Additionally, income statements provide a window into your company’s financial health and can be used to guide business decisions. Since banks, investors, and tax preparers already know what to do with your income statement—let’s focus in on what you can do with it.

Basic income statements analysis

How do you tell how things are going with your company’s performance? Gut feel? No checks bouncing? Bank account balance? Income statements provide a more complete, data-driven answer. In fact, that’s one of the main reasons you have them.

A sample income statement for a fake company

Click here to expand sample income statement

Click here to contract sample income statement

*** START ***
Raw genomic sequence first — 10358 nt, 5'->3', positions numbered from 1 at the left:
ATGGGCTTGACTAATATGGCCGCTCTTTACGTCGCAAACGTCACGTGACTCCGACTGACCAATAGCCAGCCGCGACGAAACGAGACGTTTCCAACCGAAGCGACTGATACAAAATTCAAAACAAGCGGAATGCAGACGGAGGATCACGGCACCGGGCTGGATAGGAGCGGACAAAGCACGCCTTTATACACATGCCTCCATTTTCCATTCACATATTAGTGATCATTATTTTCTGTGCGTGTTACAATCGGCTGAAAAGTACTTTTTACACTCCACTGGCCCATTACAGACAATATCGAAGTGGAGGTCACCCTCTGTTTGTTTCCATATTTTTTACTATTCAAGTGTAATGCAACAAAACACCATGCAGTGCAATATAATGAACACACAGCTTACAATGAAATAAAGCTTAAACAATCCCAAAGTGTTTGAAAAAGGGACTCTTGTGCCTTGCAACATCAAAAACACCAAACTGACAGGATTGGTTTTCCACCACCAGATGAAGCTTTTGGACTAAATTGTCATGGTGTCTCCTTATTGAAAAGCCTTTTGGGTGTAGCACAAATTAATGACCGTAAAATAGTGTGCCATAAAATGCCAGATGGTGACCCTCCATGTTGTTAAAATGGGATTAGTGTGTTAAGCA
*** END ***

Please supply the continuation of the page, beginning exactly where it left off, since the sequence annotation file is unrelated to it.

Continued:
Again, the most important thing an income statement tells you is how much income has been made during a particular period of time. In the example above, the sample company has had a positive month with net income of $7,513.05.

But an income statement does much more than identify net income. It also provides a digestible way to understand the basic nature of the various revenues and expenses. In every income statement, dozens, hundreds, thousands, or even more individual transactions have been boiled down into a number of specific categories.

Basic metrics like total income, total cost of goods, gross profit, total expenses, total other income and expenses, and net income provide a common language to communicate performance. With this language, we can consult a financial statement to answer fundamental performance questions:

  • How much did we sell? We had combined labor and product net sales of $33,772.36.
  • What were the costs on the items we sold? Our cost of goods sold was $14,500.